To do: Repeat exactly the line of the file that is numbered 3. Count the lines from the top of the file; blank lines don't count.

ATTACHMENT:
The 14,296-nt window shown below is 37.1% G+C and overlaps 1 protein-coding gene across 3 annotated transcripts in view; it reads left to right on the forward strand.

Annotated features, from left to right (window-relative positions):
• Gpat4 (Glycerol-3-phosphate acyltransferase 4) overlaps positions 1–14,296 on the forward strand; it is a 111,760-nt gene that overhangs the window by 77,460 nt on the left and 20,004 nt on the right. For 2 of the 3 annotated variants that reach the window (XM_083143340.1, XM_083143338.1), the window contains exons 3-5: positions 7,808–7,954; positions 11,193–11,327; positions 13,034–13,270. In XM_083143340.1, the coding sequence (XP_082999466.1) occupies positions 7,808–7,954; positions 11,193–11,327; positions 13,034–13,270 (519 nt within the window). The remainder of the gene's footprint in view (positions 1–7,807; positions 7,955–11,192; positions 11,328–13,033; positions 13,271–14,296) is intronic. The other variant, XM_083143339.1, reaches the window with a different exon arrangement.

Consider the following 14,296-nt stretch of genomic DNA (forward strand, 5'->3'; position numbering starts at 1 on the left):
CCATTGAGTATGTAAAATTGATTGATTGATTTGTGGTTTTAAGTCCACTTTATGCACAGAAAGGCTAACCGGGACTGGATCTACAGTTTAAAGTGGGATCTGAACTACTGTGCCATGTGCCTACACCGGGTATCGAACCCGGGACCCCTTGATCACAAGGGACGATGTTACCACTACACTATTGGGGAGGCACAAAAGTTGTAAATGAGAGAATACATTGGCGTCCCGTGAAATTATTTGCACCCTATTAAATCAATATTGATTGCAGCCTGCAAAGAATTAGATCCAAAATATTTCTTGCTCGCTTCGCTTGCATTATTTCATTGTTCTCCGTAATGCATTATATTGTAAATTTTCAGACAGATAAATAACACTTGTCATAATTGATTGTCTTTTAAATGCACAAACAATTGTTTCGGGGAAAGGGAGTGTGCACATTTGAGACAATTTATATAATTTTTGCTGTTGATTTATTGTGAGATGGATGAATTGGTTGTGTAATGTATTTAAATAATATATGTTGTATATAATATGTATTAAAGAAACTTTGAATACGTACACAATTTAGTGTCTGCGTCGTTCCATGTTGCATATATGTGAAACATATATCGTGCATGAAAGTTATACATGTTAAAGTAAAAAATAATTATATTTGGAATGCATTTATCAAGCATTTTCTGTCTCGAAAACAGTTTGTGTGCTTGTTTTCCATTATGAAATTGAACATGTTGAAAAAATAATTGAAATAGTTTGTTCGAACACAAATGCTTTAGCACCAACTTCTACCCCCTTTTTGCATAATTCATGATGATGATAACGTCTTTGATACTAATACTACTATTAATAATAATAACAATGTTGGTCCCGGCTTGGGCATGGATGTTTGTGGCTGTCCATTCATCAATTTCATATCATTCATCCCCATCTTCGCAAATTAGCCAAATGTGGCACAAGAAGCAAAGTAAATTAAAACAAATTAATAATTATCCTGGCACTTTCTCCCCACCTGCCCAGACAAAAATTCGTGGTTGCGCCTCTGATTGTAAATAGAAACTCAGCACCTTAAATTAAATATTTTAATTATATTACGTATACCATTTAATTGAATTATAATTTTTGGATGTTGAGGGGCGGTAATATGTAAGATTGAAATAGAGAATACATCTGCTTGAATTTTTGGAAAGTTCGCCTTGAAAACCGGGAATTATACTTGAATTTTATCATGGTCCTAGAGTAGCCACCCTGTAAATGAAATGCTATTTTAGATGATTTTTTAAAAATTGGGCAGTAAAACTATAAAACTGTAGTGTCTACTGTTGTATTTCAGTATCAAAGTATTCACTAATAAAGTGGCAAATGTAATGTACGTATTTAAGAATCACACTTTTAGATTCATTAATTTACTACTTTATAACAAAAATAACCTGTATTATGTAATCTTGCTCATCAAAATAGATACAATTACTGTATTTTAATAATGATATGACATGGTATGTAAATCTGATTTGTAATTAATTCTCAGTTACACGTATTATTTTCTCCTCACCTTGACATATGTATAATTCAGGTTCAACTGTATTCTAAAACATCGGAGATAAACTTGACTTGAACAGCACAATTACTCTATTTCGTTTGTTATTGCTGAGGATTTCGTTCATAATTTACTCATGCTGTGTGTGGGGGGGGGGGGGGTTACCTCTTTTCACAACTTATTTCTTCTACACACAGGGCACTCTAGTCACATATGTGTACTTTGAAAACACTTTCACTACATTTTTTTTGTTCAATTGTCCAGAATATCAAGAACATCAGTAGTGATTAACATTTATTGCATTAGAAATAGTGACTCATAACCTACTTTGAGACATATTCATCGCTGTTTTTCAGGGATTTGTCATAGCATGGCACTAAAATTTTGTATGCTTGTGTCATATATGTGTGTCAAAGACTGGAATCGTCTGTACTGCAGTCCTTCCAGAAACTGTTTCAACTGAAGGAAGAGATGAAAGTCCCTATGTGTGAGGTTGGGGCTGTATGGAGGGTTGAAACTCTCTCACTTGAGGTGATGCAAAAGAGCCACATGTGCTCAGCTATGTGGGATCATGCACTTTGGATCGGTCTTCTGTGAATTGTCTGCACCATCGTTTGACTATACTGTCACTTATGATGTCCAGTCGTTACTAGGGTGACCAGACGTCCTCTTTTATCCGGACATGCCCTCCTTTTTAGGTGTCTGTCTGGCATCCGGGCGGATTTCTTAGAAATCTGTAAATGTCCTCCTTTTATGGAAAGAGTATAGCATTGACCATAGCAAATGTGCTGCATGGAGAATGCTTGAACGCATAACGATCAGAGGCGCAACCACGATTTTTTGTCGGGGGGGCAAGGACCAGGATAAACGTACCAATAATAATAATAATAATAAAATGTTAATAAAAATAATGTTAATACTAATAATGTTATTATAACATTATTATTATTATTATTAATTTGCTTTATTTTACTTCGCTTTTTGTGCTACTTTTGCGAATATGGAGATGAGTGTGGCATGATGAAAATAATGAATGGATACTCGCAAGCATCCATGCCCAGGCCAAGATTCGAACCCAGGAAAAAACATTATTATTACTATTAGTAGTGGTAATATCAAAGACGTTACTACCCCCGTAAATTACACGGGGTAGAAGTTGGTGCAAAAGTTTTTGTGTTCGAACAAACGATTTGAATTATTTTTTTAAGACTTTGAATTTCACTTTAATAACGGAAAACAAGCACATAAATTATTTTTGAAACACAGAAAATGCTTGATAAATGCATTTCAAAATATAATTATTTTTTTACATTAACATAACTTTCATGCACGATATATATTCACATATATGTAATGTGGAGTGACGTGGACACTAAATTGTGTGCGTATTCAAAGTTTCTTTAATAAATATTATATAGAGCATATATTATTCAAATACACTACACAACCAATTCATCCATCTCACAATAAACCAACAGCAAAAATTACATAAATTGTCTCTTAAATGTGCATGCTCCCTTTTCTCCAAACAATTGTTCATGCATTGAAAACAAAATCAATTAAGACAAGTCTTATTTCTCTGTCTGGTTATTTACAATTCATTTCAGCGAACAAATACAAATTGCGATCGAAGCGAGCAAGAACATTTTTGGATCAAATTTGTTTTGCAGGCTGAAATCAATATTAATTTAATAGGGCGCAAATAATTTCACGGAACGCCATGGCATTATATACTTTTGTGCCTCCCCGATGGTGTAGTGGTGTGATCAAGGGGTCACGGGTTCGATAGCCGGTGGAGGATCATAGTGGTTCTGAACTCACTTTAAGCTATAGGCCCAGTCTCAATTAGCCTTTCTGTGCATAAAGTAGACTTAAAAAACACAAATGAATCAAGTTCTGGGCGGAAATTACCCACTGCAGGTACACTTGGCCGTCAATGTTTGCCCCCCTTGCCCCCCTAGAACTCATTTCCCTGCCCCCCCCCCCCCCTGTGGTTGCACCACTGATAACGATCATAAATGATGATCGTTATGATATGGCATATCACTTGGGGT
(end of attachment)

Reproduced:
• Gpat4 (Glycerol-3-phosphate acyltransferase 4) overlaps positions 1–14,296 on the forward strand; it is a 111,760-nt gene that overhangs the window by 77,460 nt on the left and 20,004 nt on the right. For 2 of the 3 annotated variants that reach the window (XM_083143340.1, XM_083143338.1), the window contains exons 3-5: positions 7,808–7,954; positions 11,193–11,327; positions 13,034–13,270. In XM_083143340.1, the coding sequence (XP_082999466.1) occupies positions 7,808–7,954; positions 11,193–11,327; positions 13,034–13,270 (519 nt within the window). The remainder of the gene's footprint in view (positions 1–7,807; positions 7,955–11,192; positions 11,328–13,033; positions 13,271–14,296) is intronic. The other variant, XM_083143339.1, reaches the window with a different exon arrangement.